„Our Yes towards life from the very beginning carries within it the Divine No which breaks forth from the antithesis and points away from what now was the thesis to the original and final synthesis. The No is not the last and highest truth, but the call from home which comes in answer to our asking for God in the world.“

—  Karl Barth
The Word of God and the Word of Man (1928), Context: Our Yes towards life from the very beginning carries within it the Divine No which breaks forth from the antithesis and points away from what now was the thesis to the original and final synthesis. The No is not the last and highest truth, but the call from home which comes in answer to our asking for God in the world.<!-- p. 312

„He is the One who stands above us and also above our highest and deepest feelings, strivings, intuitions, above the products, even the most sublime, of the human spirit.“

—  Karl Barth
Dogmatics in Outline (1949), Context: He is the One who stands above us and also above our highest and deepest feelings, strivings, intuitions, above the products, even the most sublime, of the human spirit. God in the highest means first of all … He who is in no way established in us, in no way corresponds to a human disposition and possibility, but who is in every sense established simply in Himself and is real in that way; and who is manifest and made manifest to us men, not because of our seeking and finding, feeling and thinking, but again and again, only through Himself. It is this God in the highest who has turned as such to man, given Himself to man, made Himself knowable to him … God in the highest, in the sense of the Christian Confession, means He who from on high has condescended to us, has come to us, has become ours.<!-- p. 37 This is paraphrased in "Karl Barth's Conception of God" (1952) http://mlk-kpp01.stanford.edu/primarydocuments/Vol2/520102BarthsConceptionOfGod.pdf by Martin Luther King, Jr.: God is the one who stands above our highest and deepest feelings, strivings and intuitions.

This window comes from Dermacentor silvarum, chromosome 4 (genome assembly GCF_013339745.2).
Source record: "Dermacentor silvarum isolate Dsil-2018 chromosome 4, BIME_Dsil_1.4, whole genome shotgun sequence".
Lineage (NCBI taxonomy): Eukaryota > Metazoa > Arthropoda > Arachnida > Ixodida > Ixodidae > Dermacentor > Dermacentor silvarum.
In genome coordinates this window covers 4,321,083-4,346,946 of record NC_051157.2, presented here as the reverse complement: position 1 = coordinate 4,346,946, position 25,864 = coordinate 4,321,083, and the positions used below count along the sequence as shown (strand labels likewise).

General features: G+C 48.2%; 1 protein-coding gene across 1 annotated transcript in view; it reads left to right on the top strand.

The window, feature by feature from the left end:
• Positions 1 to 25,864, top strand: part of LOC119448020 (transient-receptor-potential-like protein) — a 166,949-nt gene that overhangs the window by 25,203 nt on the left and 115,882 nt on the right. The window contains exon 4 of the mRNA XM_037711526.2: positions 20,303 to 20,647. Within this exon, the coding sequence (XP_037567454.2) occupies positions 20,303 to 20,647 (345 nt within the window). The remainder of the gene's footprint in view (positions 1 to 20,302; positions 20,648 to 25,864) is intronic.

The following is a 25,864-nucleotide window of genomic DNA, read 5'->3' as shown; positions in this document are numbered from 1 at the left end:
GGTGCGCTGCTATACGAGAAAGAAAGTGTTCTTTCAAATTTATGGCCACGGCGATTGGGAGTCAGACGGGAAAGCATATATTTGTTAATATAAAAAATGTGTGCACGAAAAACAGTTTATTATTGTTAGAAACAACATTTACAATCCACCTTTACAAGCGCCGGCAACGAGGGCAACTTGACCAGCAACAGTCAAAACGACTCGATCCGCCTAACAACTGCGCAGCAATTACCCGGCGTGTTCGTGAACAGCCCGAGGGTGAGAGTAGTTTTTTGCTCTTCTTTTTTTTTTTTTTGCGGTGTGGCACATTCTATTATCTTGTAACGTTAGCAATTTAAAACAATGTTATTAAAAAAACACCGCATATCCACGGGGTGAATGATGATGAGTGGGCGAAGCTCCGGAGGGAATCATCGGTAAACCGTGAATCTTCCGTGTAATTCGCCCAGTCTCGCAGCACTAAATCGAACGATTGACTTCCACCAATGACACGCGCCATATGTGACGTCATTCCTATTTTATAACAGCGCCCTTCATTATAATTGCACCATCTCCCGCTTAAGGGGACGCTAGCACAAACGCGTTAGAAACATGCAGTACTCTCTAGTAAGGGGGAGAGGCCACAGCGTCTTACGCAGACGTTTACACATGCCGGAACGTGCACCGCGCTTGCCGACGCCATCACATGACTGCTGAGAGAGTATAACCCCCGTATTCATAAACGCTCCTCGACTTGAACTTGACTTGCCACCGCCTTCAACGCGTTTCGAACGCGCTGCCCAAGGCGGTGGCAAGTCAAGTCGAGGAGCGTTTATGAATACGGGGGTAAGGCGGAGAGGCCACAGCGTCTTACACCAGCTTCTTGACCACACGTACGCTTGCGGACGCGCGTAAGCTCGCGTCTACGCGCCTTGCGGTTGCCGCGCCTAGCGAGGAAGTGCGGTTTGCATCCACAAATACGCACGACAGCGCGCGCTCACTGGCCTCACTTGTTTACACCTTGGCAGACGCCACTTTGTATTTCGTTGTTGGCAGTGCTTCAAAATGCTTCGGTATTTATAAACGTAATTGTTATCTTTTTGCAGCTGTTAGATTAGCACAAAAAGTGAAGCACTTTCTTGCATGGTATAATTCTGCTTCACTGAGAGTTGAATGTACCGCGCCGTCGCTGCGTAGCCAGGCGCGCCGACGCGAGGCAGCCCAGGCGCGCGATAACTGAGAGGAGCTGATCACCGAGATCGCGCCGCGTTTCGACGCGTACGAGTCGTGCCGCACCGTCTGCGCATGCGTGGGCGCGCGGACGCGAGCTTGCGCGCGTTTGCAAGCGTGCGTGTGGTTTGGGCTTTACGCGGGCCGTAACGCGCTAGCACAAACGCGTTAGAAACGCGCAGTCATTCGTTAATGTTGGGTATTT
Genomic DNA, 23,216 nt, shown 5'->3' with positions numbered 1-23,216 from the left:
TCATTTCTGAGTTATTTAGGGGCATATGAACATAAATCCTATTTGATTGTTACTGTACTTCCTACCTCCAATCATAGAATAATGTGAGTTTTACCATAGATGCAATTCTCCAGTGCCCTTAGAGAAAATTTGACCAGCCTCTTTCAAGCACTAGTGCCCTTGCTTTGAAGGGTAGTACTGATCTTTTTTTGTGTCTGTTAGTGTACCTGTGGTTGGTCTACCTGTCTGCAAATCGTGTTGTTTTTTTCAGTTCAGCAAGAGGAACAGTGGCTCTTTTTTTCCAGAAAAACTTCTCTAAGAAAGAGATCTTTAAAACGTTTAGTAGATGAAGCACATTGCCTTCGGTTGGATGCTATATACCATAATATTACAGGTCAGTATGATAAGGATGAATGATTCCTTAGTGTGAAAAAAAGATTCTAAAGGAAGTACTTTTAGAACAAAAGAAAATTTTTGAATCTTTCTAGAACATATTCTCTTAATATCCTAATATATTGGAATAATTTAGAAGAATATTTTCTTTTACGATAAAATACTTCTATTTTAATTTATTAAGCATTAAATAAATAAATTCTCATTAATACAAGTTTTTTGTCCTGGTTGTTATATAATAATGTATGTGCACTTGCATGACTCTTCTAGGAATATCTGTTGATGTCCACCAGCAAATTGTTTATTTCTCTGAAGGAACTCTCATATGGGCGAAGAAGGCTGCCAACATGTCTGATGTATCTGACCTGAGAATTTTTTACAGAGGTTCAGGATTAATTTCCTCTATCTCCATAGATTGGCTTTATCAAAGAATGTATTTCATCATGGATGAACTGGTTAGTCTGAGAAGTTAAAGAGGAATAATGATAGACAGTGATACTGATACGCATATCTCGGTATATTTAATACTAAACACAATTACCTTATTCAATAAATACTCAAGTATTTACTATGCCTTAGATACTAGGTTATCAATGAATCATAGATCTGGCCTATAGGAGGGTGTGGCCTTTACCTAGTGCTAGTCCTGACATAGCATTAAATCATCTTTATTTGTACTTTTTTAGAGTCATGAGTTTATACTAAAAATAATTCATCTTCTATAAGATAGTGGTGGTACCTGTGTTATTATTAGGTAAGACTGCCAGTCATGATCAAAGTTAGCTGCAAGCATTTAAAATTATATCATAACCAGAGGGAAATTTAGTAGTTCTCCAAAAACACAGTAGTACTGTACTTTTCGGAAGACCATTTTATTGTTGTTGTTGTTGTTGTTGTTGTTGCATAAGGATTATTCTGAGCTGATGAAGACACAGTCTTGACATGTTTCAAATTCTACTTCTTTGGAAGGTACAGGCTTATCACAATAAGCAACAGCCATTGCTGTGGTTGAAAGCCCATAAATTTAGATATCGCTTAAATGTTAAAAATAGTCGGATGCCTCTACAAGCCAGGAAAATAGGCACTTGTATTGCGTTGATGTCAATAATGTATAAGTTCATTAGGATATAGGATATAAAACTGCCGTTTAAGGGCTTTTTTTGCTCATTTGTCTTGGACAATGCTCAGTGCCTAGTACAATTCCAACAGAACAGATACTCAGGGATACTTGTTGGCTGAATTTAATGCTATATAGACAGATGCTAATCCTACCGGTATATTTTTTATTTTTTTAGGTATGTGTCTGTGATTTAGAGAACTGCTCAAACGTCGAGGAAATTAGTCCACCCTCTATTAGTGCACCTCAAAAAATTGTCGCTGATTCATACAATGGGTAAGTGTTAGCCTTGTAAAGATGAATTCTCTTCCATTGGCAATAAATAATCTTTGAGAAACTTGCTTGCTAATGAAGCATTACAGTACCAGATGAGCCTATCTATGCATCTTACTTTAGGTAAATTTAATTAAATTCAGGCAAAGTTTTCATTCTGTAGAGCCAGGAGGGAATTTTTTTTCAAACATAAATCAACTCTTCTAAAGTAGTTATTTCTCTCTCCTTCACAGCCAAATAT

„The Truth lies not in the Yes and not in the No, but in the knowledge and the beginning from which the Yes and the No arise.“

—  Karl Barth
The Word of God and the Word of Man (1928), Context: The Truth lies not in the Yes and not in the No, but in the knowledge and the beginning from which the Yes and the No arise. <!-- p. 72

„In Jesus, God really becomes a mystery, makes himself known as the unknown, speaks as the eternally Silent One.“

—  Karl Barth, kniha The Epistle to the Romans
The Epistle to the Romans (1918; 1921), Context: The revelation in Jesus, just because it is the revelation of the righteousness of God is at the same time the strongest conceivable veiling and unknowableness of God. In Jesus, God really becomes a mystery, makes himself known as the unknown, speaks as the eternally Silent One.<!-- p. 73

„Lorem ipsum dolor sit amet, consectetuer adipiscing elit. Etiam egestas wisi a erat. Morbi imperdiet, mauris ac auctor dictum.“